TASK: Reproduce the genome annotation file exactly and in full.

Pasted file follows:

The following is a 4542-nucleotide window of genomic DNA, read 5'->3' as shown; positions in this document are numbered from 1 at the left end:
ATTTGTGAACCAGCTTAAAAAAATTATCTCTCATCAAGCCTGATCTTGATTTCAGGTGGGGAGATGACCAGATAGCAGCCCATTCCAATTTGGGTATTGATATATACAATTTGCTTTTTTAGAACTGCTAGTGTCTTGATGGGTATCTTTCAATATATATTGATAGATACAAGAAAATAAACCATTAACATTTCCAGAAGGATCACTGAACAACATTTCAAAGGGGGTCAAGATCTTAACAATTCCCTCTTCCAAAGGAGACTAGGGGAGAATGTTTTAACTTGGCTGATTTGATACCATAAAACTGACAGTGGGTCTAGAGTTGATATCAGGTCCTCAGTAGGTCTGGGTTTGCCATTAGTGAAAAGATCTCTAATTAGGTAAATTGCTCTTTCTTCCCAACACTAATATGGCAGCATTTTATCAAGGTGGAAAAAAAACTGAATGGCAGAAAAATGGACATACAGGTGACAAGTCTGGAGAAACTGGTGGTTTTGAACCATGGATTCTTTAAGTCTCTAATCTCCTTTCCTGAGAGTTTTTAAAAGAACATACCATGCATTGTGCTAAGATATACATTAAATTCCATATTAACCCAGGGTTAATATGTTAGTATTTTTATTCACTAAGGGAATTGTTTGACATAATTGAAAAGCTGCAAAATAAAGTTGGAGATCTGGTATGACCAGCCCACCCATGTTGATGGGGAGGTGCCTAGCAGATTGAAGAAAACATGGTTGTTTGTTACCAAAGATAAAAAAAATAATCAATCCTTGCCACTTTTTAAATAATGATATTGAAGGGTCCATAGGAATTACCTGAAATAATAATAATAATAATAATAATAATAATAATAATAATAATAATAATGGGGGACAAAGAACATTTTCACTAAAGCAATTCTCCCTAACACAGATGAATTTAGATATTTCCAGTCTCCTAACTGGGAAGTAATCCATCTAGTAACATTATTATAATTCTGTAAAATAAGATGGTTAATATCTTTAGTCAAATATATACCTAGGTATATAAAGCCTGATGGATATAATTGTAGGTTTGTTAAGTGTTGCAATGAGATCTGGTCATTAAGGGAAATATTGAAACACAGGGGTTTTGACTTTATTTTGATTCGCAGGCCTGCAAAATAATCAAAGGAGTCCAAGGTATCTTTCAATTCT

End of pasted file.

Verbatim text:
The following is a 4542-nucleotide window of genomic DNA, read 5'->3' as shown; positions in this document are numbered from 1 at the left end:
ATTTGTGAACCAGCTTAAAAAAATTATCTCTCATCAAGCCTGATCTTGATTTCAGGTGGGGAGATGACCAGATAGCAGCCCATTCCAATTTGGGTATTGATATATACAATTTGCTTTTTTAGAACTGCTAGTGTCTTGATGGGTATCTTTCAATATATATTGATAGATACAAGAAAATAAACCATTAACATTTCCAGAAGGATCACTGAACAACATTTCAAAGGGGGTCAAGATCTTAACAATTCCCTCTTCCAAAGGAGACTAGGGGAGAATGTTTTAACTTGGCTGATTTGATACCATAAAACTGACAGTGGGTCTAGAGTTGATATCAGGTCCTCAGTAGGTCTGGGTTTGCCATTAGTGAAAAGATCTCTAATTAGGTAAATTGCTCTTTCTTCCCAACACTAATATGGCAGCATTTTATCAAGGTGGAAAAAAAACTGAATGGCAGAAAAATGGACATACAGGTGACAAGTCTGGAGAAACTGGTGGTTTTGAACCATGGATTCTTTAAGTCTCTAATCTCCTTTCCTGAGAGTTTTTAAAAGAACATACCATGCATTGTGCTAAGATATACATTAAATTCCATATTAACCCAGGGTTAATATGTTAGTATTTTTATTCACTAAGGGAATTGTTTGACATAATTGAAAAGCTGCAAAATAAAGTTGGAGATCTGGTATGACCAGCCCACCCATGTTGATGGGGAGGTGCCTAGCAGATTGAAGAAAACATGGTTGTTTGTTACCAAAGATAAAAAAAATAATCAATCCTTGCCACTTTTTAAATAATGATATTGAAGGGTCCATAGGAATTACCTGAAATAATAATAATAATAATAATAATAATAATAATAATAATAATAATAATGGGGGACAAAGAACATTTTCACTAAAGCAATTCTCCCTAACACAGATGAATTTAGATATTTCCAGTCTCCTAACTGGGAAGTAATCCATCTAGTAACATTATTATAATTCTGTAAAATAAGATGGTTAATATCTTTAGTCAAATATATACCTAGGTATATAAAGCCTGATGGATATAATTGTAGGTTTGTTAAGTGTTGCAATGAGATCTGGTCATTAAGGGAAATATTGAAACACAGGGGTTTTGACTTTATTTTGATTCGCAGGCCTGCAAAATAATCAAAGGAGTCCAAGGTATCTTTCAATTCT